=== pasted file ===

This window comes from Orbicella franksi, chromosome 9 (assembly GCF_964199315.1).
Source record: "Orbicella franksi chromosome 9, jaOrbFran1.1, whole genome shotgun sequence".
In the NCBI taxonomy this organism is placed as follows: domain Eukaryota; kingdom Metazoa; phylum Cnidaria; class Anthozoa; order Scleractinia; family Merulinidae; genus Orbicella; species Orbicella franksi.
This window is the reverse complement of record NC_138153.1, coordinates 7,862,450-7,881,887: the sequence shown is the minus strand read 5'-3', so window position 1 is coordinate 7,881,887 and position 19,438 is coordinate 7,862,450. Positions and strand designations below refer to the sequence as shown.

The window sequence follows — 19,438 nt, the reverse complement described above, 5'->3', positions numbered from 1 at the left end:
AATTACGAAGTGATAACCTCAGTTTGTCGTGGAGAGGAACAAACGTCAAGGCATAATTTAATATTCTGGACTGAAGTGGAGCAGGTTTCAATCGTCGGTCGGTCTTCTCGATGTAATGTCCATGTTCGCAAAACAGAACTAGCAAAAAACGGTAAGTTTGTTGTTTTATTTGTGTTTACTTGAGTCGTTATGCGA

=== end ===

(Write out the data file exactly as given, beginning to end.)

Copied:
This window comes from Orbicella franksi, chromosome 9 (assembly GCF_964199315.1).
Source record: "Orbicella franksi chromosome 9, jaOrbFran1.1, whole genome shotgun sequence".
In the NCBI taxonomy this organism is placed as follows: domain Eukaryota; kingdom Metazoa; phylum Cnidaria; class Anthozoa; order Scleractinia; family Merulinidae; genus Orbicella; species Orbicella franksi.
This window is the reverse complement of record NC_138153.1, coordinates 7,862,450-7,881,887: the sequence shown is the minus strand read 5'-3', so window position 1 is coordinate 7,881,887 and position 19,438 is coordinate 7,862,450. Positions and strand designations below refer to the sequence as shown.

The window sequence follows — 19,438 nt, the reverse complement described above, 5'->3', positions numbered from 1 at the left end:
AATTACGAAGTGATAACCTCAGTTTGTCGTGGAGAGGAACAAACGTCAAGGCATAATTTAATATTCTGGACTGAAGTGGAGCAGGTTTCAATCGTCGGTCGGTCTTCTCGATGTAATGTCCATGTTCGCAAAACAGAACTAGCAAAAAACGGTAAGTTTGTTGTTTTATTTGTGTTTACTTGAGTCGTTATGCGA